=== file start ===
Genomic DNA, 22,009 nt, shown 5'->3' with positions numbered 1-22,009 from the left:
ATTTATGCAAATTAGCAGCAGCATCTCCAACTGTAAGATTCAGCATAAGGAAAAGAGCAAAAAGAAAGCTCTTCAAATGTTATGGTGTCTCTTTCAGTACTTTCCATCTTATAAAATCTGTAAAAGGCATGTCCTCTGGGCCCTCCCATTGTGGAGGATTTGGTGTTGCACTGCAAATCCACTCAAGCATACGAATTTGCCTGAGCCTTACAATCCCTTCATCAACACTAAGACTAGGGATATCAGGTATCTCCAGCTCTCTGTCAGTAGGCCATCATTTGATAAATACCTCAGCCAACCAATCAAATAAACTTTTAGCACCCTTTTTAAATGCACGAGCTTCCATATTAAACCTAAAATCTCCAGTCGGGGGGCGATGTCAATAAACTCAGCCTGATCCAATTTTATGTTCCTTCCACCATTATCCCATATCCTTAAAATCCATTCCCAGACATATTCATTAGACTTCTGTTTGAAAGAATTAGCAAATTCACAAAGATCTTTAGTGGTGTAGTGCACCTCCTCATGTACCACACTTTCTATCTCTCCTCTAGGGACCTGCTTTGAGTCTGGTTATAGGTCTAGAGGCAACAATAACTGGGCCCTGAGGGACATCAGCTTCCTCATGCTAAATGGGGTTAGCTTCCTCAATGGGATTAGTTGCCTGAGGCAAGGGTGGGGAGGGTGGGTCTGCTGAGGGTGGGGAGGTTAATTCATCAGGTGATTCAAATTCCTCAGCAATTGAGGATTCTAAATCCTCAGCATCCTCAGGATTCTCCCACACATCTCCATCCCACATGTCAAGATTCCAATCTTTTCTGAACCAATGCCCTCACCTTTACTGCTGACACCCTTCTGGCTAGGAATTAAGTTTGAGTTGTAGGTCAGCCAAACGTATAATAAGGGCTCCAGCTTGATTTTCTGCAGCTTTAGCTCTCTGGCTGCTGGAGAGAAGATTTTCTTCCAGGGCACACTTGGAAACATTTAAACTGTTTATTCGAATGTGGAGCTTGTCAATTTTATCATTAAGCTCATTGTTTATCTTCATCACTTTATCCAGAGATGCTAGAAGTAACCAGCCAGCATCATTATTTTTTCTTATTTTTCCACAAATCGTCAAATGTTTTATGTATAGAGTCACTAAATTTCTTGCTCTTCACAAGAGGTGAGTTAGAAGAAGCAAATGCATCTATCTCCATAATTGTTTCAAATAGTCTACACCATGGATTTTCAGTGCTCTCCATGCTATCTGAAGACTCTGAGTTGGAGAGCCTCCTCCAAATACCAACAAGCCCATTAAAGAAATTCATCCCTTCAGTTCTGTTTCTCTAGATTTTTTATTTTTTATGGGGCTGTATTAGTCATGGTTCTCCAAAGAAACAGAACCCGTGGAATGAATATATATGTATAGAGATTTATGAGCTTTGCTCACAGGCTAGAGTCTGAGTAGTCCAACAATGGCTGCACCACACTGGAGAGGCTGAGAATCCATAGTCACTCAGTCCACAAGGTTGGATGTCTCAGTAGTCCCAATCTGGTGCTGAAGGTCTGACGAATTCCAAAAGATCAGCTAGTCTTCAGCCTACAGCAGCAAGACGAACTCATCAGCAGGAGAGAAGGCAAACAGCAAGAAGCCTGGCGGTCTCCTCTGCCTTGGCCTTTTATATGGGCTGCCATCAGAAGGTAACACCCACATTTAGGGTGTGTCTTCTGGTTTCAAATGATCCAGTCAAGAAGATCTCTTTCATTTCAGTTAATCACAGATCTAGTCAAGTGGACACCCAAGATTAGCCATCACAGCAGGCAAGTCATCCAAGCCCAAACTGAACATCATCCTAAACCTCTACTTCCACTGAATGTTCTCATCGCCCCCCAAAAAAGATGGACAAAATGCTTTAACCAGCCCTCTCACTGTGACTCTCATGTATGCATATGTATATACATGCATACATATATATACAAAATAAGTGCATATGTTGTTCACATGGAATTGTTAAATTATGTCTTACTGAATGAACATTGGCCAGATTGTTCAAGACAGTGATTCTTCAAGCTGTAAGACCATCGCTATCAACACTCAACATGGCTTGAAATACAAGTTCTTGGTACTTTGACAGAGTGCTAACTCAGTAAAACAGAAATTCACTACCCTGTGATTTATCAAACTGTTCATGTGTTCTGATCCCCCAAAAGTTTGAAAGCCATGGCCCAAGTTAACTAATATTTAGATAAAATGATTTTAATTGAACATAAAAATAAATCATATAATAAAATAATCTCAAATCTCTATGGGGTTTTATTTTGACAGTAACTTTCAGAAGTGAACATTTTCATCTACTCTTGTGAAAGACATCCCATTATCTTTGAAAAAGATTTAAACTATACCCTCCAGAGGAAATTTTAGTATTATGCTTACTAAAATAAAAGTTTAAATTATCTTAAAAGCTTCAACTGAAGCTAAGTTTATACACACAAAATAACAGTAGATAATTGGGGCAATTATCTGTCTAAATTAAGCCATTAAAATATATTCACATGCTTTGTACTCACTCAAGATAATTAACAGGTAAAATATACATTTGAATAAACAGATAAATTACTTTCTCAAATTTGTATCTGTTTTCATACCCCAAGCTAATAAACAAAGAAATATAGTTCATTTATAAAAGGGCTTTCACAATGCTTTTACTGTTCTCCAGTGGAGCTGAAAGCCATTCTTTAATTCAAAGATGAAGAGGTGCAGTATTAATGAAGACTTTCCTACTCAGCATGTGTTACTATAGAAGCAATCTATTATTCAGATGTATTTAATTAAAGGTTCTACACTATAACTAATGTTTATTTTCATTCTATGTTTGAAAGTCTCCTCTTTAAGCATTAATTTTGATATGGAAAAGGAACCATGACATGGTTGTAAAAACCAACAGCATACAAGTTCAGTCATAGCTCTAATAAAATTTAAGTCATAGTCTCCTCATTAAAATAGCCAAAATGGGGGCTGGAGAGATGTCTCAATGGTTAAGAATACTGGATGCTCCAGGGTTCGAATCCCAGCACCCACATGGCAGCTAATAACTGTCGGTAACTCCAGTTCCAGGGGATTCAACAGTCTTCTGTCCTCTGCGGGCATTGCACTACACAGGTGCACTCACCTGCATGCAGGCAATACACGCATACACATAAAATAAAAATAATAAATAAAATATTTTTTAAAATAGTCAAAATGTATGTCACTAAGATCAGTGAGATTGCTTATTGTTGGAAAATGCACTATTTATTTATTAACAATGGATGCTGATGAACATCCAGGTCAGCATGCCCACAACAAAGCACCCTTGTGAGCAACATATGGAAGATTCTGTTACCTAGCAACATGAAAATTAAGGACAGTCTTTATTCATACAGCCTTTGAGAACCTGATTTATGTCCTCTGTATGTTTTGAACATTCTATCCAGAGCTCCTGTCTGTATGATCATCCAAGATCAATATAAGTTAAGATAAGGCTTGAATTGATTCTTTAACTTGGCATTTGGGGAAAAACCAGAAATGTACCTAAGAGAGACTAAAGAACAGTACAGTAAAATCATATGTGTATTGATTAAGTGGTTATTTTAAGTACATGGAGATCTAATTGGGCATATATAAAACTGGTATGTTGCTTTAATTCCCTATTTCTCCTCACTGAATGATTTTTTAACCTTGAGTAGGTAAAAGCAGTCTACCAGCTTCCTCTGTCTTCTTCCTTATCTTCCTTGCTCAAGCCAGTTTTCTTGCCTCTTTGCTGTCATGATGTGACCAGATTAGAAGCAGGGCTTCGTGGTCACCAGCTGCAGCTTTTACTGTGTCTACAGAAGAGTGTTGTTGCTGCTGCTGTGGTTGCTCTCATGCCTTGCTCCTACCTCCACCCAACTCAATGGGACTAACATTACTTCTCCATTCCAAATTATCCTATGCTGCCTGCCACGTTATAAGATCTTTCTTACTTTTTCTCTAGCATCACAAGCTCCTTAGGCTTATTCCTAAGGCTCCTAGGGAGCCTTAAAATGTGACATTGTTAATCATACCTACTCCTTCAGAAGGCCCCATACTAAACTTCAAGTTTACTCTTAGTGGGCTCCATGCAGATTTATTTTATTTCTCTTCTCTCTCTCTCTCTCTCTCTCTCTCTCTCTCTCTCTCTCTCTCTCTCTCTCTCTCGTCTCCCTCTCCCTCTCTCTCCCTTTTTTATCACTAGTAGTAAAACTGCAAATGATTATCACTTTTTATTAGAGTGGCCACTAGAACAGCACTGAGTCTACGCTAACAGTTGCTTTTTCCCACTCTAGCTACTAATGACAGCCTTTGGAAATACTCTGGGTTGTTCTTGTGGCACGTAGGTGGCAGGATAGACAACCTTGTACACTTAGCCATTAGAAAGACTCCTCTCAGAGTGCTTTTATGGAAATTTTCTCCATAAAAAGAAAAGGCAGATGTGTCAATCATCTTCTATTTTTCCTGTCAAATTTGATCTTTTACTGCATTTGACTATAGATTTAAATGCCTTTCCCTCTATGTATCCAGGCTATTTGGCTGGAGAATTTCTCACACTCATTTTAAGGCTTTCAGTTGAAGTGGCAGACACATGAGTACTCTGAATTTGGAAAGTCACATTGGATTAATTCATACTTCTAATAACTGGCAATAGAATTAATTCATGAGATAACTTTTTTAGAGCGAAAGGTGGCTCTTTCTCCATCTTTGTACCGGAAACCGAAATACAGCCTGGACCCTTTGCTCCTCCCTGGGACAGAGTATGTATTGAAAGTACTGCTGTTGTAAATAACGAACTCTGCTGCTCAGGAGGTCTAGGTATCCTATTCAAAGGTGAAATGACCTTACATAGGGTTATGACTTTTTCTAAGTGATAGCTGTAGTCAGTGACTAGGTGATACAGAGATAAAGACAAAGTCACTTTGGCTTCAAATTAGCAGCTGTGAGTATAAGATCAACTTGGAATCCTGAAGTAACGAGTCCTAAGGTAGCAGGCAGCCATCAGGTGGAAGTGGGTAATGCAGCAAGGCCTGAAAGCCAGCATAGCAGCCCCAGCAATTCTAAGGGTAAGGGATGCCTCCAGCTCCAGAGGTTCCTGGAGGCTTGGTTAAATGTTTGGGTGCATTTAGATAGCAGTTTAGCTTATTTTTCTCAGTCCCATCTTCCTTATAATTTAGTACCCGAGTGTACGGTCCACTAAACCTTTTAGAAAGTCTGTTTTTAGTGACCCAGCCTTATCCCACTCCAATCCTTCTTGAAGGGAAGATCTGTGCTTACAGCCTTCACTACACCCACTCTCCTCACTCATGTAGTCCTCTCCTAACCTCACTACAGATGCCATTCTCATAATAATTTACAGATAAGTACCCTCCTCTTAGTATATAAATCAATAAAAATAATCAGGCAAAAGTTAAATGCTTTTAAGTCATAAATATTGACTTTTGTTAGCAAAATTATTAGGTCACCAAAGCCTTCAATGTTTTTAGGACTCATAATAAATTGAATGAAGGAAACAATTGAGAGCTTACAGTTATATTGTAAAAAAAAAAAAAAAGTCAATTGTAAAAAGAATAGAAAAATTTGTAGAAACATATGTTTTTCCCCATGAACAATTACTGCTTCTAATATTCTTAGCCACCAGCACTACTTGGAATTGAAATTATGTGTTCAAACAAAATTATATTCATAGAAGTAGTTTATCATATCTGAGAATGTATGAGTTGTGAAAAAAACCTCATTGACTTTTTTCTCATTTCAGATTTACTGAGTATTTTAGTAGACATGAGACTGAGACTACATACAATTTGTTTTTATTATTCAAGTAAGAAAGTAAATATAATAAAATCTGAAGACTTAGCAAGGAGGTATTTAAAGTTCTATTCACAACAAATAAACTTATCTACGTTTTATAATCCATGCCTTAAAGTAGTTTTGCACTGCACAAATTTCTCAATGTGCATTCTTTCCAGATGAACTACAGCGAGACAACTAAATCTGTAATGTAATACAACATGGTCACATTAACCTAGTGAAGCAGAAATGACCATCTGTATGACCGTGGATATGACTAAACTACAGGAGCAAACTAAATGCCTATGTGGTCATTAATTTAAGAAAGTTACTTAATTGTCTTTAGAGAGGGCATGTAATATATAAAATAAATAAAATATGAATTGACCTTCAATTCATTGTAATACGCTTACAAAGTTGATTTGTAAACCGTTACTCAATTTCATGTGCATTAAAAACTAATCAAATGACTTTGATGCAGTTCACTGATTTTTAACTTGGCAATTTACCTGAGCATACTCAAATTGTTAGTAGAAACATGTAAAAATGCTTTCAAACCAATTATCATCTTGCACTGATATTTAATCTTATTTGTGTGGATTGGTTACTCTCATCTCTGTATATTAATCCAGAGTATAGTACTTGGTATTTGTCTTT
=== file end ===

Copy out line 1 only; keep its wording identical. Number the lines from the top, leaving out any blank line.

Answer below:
Genomic DNA, 22,009 nt, shown 5'->3' with positions numbered 1-22,009 from the left: